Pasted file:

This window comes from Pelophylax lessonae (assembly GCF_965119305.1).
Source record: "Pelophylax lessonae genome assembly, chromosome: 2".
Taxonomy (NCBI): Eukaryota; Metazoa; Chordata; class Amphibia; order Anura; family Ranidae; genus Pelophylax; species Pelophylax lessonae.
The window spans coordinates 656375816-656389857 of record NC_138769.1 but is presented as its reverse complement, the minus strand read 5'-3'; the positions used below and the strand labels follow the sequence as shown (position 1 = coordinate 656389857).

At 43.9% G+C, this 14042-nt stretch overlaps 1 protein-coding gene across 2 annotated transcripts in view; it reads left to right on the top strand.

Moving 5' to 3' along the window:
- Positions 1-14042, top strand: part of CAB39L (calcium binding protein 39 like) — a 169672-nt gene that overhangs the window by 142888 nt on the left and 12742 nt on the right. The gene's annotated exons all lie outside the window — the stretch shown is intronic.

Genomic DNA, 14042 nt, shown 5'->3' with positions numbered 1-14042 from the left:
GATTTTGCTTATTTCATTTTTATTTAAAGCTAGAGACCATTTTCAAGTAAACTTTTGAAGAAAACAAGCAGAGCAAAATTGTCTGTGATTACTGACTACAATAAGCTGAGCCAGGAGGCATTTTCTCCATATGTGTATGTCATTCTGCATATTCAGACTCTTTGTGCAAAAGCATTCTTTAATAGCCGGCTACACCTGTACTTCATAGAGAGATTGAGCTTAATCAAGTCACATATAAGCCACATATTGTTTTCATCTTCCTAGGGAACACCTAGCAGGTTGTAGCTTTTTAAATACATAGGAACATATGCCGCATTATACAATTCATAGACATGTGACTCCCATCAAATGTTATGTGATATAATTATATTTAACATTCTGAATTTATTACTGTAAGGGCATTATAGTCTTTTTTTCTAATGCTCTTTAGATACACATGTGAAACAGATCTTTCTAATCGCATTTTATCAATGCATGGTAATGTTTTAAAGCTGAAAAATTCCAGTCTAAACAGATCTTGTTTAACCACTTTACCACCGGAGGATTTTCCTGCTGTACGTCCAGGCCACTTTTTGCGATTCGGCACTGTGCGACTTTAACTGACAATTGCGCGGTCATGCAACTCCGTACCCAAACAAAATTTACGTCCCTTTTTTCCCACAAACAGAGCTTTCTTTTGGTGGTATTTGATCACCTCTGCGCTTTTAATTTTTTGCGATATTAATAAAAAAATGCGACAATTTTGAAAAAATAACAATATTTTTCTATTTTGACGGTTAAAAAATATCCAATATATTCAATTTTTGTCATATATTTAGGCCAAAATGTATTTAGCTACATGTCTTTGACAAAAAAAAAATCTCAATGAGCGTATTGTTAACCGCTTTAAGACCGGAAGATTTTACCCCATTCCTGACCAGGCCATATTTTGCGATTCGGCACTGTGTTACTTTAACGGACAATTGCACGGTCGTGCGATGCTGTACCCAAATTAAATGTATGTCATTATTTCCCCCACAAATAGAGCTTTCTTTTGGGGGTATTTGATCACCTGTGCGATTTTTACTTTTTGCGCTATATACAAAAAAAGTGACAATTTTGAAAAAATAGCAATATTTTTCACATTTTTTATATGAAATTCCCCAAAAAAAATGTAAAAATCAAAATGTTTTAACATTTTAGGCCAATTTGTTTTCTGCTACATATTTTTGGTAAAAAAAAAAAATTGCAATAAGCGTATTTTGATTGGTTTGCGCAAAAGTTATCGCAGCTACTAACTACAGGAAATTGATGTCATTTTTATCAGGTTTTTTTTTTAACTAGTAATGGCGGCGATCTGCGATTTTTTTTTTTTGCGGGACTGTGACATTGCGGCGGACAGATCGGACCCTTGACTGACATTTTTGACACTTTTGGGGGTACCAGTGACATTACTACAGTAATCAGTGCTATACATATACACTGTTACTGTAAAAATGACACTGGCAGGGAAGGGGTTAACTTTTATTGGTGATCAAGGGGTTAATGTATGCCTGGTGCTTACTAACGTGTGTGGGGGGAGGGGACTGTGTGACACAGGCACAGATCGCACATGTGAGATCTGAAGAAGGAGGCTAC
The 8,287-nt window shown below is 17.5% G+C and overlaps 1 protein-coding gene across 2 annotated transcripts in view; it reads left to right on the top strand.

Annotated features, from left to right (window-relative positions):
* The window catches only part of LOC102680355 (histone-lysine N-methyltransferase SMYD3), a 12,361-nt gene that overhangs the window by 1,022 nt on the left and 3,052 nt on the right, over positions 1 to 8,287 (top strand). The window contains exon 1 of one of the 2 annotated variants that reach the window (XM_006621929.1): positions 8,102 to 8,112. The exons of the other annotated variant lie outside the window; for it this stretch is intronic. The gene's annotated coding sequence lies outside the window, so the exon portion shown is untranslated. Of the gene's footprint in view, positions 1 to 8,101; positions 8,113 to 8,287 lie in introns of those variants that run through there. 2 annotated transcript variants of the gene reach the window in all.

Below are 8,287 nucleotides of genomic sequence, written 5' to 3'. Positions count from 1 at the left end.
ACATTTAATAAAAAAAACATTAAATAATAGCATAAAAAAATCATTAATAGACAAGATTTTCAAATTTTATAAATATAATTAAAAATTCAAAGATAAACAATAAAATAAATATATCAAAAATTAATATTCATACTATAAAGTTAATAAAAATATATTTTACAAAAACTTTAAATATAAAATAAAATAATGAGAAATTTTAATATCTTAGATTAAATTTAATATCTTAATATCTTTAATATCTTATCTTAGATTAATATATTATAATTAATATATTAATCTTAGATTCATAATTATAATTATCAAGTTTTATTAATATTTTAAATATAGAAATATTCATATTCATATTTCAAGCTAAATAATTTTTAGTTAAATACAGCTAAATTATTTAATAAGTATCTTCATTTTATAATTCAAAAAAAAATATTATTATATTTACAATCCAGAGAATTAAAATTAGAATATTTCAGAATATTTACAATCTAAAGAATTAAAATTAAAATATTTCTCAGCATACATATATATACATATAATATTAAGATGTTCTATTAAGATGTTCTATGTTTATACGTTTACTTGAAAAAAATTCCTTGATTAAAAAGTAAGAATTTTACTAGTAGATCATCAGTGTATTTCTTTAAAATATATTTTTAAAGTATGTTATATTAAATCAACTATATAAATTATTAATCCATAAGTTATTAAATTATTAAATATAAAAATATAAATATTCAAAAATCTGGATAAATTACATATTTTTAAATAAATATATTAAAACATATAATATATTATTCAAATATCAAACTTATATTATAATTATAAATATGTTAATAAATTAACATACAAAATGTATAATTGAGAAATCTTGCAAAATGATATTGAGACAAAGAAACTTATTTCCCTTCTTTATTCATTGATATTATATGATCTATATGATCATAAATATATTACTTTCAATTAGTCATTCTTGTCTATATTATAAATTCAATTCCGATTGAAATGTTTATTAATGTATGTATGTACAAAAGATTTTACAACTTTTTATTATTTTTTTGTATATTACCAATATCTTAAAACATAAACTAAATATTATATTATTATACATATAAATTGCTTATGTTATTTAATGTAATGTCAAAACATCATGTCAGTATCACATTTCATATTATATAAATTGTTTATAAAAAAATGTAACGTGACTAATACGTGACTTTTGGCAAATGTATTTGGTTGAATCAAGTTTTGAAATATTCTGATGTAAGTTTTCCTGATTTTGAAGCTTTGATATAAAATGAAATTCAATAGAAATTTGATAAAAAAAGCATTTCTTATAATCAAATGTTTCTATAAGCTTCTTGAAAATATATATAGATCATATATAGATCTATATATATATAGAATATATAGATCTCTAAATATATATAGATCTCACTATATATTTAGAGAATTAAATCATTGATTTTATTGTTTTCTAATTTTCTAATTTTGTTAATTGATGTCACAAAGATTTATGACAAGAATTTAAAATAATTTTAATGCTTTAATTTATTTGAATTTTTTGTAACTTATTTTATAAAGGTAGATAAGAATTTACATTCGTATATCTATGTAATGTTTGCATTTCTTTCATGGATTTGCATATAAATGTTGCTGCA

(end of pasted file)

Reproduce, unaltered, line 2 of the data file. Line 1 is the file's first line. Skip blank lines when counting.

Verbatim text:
Source record: "Pelophylax lessonae genome assembly, chromosome: 2".